The Bosco Declaration on International African Solidarity

05 December 2012

The Bosco Declaration on International African Solidarity

We, the undersigned participants and supporters of the International African Solidarity Festival (IASF), endorse this statement.

Gathered for a festival of learning and exchange, bringing together over 350 peace and solidarity activists, including unionists, artists, leaders, community workers, and conflict transformation practitioners, led by ACTION members from across Africa and around the world, representing over 35 countries, held at the Bosco Youth Centre, in Walkerville South Africa on the 3rd and 4th of November 2012, under the banner: Celebrate, Consolidate and Strategise

We hereby affirm the common humanity that is at the core of African culture and draw attention to the great potential of Africa’s people to take the lead in the transformation of African societies.

We celebrate:

  • Numerous efforts and undertakings to establish and maintain peace in countries such as Burundi, South Africa, the DRC, Egypt, South Sudan, Sierra Leone, Somalia and Liberia,
  • An overall decrease in armed violence across the continent, bolstered by efforts being made by African leadership to seek and implement African solutions to Africa’s problems,
  • The existence of growing solidarity movements such as the Swaziland Democracy Campaign, the Zimbabwe Solidarity Forum, the Somali Solidarity Campaign, the Friends of Cuba and other efforts in the DRC, Western Sahara and Ethiopia, which form part of a wave of progressive activism intent on contributing to Africa’s renewal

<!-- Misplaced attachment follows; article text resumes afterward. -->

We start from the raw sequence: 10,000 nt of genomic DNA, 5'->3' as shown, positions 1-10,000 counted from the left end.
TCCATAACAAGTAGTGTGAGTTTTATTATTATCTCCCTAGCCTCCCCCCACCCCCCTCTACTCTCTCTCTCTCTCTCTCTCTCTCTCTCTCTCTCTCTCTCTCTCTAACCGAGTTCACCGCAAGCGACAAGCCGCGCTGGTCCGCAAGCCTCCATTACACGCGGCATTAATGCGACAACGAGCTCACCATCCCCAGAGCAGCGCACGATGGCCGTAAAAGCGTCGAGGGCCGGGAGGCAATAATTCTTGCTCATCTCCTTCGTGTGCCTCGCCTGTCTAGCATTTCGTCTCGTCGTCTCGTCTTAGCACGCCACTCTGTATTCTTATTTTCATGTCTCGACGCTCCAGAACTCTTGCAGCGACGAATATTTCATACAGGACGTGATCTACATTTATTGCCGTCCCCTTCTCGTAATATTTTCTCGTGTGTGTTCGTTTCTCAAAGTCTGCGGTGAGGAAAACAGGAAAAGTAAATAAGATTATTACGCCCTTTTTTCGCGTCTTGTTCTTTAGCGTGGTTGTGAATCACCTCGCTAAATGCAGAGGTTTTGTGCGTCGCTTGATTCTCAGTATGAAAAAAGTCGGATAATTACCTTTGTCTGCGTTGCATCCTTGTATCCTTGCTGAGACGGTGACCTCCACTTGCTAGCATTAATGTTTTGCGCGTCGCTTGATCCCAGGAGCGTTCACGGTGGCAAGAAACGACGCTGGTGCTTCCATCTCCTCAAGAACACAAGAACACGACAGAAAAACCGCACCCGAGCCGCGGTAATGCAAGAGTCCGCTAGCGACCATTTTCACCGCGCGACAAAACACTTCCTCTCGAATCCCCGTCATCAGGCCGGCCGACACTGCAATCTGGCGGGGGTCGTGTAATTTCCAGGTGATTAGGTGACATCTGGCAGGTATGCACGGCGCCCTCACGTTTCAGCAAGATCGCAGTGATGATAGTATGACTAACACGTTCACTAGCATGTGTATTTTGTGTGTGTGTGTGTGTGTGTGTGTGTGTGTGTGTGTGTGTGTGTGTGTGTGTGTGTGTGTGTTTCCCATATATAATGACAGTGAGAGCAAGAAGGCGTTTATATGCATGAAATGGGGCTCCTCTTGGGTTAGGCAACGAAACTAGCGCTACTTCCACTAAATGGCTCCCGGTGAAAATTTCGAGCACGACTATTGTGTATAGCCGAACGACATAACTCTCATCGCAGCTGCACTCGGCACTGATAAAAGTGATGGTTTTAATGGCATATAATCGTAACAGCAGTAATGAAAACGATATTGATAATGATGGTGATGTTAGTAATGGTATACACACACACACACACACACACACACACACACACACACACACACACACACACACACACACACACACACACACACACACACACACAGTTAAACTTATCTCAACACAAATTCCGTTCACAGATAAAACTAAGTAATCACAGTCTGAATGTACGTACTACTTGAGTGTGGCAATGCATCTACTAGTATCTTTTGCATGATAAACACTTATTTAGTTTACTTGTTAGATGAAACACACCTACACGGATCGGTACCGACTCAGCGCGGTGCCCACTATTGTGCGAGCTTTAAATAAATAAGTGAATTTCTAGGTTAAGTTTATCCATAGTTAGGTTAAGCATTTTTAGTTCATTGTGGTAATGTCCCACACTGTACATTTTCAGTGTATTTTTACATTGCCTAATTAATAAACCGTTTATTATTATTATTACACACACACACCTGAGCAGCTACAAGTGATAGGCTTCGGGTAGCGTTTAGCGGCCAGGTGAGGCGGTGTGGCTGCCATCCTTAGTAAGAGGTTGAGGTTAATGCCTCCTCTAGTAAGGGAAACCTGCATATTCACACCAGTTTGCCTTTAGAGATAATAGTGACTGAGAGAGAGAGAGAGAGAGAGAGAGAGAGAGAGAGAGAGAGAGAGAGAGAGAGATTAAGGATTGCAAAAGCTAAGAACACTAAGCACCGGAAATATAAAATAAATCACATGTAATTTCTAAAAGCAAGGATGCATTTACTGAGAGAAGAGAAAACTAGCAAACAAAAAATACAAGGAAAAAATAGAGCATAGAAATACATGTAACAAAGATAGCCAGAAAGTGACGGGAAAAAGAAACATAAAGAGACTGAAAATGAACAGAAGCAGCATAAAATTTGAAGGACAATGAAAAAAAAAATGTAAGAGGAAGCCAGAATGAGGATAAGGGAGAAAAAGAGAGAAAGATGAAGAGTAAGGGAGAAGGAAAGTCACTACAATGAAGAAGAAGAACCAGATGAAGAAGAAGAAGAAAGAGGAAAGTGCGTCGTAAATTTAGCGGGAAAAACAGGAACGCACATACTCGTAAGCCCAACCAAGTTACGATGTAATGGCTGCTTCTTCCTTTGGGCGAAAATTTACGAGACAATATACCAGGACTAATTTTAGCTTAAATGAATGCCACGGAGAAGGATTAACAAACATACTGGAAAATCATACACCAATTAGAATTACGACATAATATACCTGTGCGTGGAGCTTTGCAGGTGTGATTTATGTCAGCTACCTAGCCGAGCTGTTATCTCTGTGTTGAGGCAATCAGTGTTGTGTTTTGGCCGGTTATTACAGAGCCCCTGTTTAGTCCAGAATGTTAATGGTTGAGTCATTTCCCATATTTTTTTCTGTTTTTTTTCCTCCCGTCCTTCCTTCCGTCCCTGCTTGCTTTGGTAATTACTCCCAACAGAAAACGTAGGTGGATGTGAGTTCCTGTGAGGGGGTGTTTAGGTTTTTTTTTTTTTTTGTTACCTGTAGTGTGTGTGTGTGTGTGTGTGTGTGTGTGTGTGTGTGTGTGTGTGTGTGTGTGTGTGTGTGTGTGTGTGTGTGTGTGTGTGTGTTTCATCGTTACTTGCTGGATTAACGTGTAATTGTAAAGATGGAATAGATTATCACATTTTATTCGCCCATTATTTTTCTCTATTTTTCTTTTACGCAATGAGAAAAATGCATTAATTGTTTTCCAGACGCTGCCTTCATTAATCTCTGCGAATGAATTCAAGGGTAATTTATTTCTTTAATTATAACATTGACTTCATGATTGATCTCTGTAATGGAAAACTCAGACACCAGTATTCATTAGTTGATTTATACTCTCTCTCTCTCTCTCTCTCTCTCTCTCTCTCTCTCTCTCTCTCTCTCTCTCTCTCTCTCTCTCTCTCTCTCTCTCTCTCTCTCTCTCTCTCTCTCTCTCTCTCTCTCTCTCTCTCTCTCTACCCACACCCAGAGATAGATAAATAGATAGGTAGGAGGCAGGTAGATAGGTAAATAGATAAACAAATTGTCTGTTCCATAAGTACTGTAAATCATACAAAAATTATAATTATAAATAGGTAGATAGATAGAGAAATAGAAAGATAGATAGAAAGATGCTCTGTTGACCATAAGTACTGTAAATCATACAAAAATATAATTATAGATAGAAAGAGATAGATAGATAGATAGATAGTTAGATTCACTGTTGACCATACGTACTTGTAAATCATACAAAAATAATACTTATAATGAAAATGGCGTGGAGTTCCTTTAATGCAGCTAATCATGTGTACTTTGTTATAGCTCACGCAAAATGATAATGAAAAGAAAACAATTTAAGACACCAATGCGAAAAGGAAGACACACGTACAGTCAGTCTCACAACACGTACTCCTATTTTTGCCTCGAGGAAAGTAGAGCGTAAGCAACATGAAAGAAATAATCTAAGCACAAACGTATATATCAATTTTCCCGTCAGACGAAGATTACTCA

• The role women continue to play in building peace through non-violent struggle. This role was globally recognised when the United Nations Security Council adopted Resolution 1325, as well as subsequent resolutions, calling for greater representation of women at all levels of political leadership, peace building, peace negotiations and peacekeeping.
  • The increasing attention being paid to African solutions to restorative justice – merging the best of African practice with international alternatives that can often complement and strengthen what is already there,
  • Increasing recognition of local mediation efforts led by insiders working alongside the growth of local micro-level mechanisms and infrastructures for peace to find more realistic, innovative and durable solutions to violent conflict that serve as alternatives to efforts imposed or initiated from the outside,
  • The growing recognition of the need for a unified and collaborative partnership of Africans that can protect the continent and its citizens against emerging forms of imperialism,
  • The shifting understanding surrounding the notion of national sovereignty and the growing willingness of African governance structures to intervene where peoples rights are being violated and citizens are being targeted by repressive regimes,
  • The emergence of organised forms of African Youth intent on taking forward a non-violent agenda empowered in their self-belief that the youth are a powerful force for social, cultural and personal transformation that can resist the efforts to subvert and manipulate their contribution.